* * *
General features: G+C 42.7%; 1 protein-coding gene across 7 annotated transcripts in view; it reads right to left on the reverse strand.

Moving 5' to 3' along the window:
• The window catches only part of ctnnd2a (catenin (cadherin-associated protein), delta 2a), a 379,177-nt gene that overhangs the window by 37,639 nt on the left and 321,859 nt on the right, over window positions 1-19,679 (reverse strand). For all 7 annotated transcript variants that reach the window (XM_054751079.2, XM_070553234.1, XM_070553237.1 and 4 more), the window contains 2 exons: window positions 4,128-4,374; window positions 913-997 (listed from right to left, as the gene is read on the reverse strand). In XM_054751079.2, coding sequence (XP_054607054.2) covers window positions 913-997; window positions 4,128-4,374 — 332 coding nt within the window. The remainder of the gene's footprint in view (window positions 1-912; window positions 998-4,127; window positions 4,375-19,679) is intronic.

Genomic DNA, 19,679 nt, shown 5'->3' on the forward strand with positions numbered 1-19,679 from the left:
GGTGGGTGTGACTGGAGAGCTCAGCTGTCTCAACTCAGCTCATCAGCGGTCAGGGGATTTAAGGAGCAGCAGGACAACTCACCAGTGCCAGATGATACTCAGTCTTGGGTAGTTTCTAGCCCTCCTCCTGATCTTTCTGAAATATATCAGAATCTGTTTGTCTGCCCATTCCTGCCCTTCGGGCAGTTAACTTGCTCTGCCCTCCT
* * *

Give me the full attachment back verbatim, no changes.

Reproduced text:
General features: G+C 42.7%; 1 protein-coding gene across 7 annotated transcripts in view; it reads right to left on the reverse strand.

Moving 5' to 3' along the window:
• The window catches only part of ctnnd2a (catenin (cadherin-associated protein), delta 2a), a 379,177-nt gene that overhangs the window by 37,639 nt on the left and 321,859 nt on the right, over window positions 1-19,679 (reverse strand). For all 7 annotated transcript variants that reach the window (XM_054751079.2, XM_070553234.1, XM_070553237.1 and 4 more), the window contains 2 exons: window positions 4,128-4,374; window positions 913-997 (listed from right to left, as the gene is read on the reverse strand). In XM_054751079.2, coding sequence (XP_054607054.2) covers window positions 913-997; window positions 4,128-4,374 — 332 coding nt within the window. The remainder of the gene's footprint in view (window positions 1-912; window positions 998-4,127; window positions 4,375-19,679) is intronic.

Genomic DNA, 19,679 nt, shown 5'->3' on the forward strand with positions numbered 1-19,679 from the left:
GGTGGGTGTGACTGGAGAGCTCAGCTGTCTCAACTCAGCTCATCAGCGGTCAGGGGATTTAAGGAGCAGCAGGACAACTCACCAGTGCCAGATGATACTCAGTCTTGGGTAGTTTCTAGCCCTCCTCCTGATCTTTCTGAAATATATCAGAATCTGTTTGTCTGCCCATTCCTGCCCTTCGGGCAGTTAACTTGCTCTGCCCTCCT